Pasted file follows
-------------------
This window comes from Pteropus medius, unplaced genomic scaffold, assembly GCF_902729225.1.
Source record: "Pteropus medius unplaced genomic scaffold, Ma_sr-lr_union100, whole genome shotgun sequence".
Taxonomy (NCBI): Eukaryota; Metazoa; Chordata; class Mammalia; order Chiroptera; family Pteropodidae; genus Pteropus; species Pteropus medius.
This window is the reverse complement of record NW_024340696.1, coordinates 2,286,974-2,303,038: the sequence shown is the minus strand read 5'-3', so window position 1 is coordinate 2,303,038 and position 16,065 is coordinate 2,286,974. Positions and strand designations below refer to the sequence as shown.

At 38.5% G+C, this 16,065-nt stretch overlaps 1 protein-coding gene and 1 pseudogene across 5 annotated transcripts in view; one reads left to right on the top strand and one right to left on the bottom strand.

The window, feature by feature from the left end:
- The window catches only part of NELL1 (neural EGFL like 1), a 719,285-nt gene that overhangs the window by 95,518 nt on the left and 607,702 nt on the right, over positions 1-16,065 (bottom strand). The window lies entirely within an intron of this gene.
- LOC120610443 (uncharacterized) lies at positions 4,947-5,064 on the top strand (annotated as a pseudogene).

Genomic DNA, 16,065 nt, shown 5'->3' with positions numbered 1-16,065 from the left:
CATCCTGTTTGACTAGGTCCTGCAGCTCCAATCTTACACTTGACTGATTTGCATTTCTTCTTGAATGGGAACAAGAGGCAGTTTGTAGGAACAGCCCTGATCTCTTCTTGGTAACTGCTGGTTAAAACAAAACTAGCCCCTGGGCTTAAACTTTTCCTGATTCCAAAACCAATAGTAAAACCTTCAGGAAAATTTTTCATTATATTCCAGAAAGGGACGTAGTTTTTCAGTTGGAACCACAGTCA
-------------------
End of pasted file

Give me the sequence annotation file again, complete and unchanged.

This window comes from Pteropus medius, unplaced genomic scaffold, assembly GCF_902729225.1.
Source record: "Pteropus medius unplaced genomic scaffold, Ma_sr-lr_union100, whole genome shotgun sequence".
Taxonomy (NCBI): Eukaryota; Metazoa; Chordata; class Mammalia; order Chiroptera; family Pteropodidae; genus Pteropus; species Pteropus medius.
This window is the reverse complement of record NW_024340696.1, coordinates 2,286,974-2,303,038: the sequence shown is the minus strand read 5'-3', so window position 1 is coordinate 2,303,038 and position 16,065 is coordinate 2,286,974. Positions and strand designations below refer to the sequence as shown.

At 38.5% G+C, this 16,065-nt stretch overlaps 1 protein-coding gene and 1 pseudogene across 5 annotated transcripts in view; one reads left to right on the top strand and one right to left on the bottom strand.

The window, feature by feature from the left end:
- The window catches only part of NELL1 (neural EGFL like 1), a 719,285-nt gene that overhangs the window by 95,518 nt on the left and 607,702 nt on the right, over positions 1-16,065 (bottom strand). The window lies entirely within an intron of this gene.
- LOC120610443 (uncharacterized) lies at positions 4,947-5,064 on the top strand (annotated as a pseudogene).

Genomic DNA, 16,065 nt, shown 5'->3' with positions numbered 1-16,065 from the left:
CATCCTGTTTGACTAGGTCCTGCAGCTCCAATCTTACACTTGACTGATTTGCATTTCTTCTTGAATGGGAACAAGAGGCAGTTTGTAGGAACAGCCCTGATCTCTTCTTGGTAACTGCTGGTTAAAACAAAACTAGCCCCTGGGCTTAAACTTTTCCTGATTCCAAAACCAATAGTAAAACCTTCAGGAAAATTTTTCATTATATTCCAGAAAGGGACGTAGTTTTTCAGTTGGAACCACAGTCA